At the age of 16, EDOUARD HEUER began his apprenticeship with a local watchmaker in the Swiss Alpine village of Saint-Imier, where he spent part of his childhood. Four years later, in 1860, TAG Heuer opened a small workshop on his parents’ farm, where he made silver pocket watches. Within ten years, he received his first patent—the crown-operated winding system—and filed for another in 1887, improving the design of the oscillating pinion to enable his chronograph to be more efficient start and stop. Renowned for its accuracy and technical precision, the brand was popular with athletes and pilots and became the official timekeeper of three Olympic Games in the 1920s.
In 1958, Jack Heuer, Edward’s great-grandson, joined the family business. A skier and racing enthusiast, he oversaw the creation of the now iconic 1963 Carrera, named after the Trans-Mexico Carrera Panamericana race. In the 1967 America’s Cup, TAG Heuer equipped the champion Intrepid sailing team with sailing watches and stopwatches; the following year, to commemorate the victory, Jack launched a new chronograph called Skipper, Its hands and case are the same as the Carrera. The dark blue metal dial is flanked by dual counters, with a mint green minute register on the left and a 15-minute regatta countdown timer on the right, divided into three segments in green, orange and cyan. (The teal color was chosen to exactly match the color of the Intrepid anti-reflective deck, making it easy to see through the waves.)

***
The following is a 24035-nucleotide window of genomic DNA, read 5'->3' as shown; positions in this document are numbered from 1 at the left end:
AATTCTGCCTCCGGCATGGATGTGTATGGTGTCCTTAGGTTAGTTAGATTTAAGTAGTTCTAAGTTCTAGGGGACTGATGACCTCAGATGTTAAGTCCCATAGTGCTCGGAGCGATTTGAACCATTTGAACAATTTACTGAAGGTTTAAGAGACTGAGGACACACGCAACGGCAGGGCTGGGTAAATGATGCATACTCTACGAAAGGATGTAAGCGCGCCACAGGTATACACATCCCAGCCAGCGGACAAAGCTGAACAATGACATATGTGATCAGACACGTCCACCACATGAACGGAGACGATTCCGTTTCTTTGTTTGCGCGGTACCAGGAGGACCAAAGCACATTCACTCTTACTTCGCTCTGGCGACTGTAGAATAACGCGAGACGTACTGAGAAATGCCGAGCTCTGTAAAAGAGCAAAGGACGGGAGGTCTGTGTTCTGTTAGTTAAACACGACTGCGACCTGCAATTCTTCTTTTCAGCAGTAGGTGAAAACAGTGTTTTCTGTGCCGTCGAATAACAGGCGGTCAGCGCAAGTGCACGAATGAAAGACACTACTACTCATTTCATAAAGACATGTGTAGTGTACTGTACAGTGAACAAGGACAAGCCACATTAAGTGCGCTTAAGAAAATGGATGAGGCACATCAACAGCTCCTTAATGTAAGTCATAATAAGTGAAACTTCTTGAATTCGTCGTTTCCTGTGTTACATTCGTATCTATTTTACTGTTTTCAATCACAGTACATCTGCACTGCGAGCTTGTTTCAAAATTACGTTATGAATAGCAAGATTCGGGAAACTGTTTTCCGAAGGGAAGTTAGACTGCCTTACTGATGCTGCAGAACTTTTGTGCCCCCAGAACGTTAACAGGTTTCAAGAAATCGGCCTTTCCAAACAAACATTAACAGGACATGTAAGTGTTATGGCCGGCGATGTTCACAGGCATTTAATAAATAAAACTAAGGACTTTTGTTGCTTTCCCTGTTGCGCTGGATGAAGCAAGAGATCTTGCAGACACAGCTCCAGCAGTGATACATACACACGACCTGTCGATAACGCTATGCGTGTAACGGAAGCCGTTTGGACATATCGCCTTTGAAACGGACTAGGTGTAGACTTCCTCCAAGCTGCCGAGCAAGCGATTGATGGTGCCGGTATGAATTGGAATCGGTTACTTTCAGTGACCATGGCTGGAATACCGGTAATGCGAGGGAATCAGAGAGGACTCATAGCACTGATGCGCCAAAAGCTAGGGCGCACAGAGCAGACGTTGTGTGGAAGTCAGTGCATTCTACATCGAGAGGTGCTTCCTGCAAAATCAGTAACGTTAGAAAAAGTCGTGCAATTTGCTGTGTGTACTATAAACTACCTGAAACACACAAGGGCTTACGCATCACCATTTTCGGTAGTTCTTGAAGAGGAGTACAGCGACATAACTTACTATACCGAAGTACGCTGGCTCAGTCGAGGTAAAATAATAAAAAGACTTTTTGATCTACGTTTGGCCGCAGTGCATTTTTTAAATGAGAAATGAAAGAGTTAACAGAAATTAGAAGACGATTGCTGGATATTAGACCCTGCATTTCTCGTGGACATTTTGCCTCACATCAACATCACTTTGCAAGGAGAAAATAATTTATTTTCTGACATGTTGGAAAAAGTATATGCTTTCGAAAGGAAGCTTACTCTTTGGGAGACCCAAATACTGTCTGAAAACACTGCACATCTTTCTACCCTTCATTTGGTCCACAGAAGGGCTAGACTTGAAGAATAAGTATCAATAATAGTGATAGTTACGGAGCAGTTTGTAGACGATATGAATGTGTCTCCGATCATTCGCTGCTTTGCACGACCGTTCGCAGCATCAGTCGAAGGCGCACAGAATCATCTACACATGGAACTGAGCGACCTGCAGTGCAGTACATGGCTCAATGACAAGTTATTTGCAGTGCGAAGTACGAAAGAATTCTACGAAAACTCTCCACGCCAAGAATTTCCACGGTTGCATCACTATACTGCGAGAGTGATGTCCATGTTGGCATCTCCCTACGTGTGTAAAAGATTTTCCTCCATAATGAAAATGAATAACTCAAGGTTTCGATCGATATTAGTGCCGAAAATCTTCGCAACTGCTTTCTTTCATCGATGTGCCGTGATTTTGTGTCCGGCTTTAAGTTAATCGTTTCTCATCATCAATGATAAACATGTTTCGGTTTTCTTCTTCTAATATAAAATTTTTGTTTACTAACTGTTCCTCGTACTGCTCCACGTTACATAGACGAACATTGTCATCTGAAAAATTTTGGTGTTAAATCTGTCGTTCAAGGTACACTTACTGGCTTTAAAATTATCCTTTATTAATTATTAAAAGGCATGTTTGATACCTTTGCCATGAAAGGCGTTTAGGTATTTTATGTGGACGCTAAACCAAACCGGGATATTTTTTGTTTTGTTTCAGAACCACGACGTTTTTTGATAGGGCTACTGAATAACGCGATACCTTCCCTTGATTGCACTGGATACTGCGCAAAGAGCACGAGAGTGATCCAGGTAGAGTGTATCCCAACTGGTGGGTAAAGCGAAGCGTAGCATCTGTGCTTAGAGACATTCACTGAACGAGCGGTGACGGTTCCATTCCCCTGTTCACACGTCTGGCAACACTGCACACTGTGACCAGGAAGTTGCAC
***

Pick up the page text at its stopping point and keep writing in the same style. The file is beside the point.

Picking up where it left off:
Fifty-five years later, TAG Heuer is relaunching the collector’s edition Skipper watch that has long since disappeared from the brand’s catalogue. Now, the iconic Carrera blue brushed dial features pointed pennant-shaped hour and minute hands, a bright orange seconds hand, rhodium-plated hour markers, a date display at 6 o’clock, and a navy blue fabric strap. Whether by land or sea, it remains as timeless as ever.
Camera Assistant: Christopher Thomas Lynn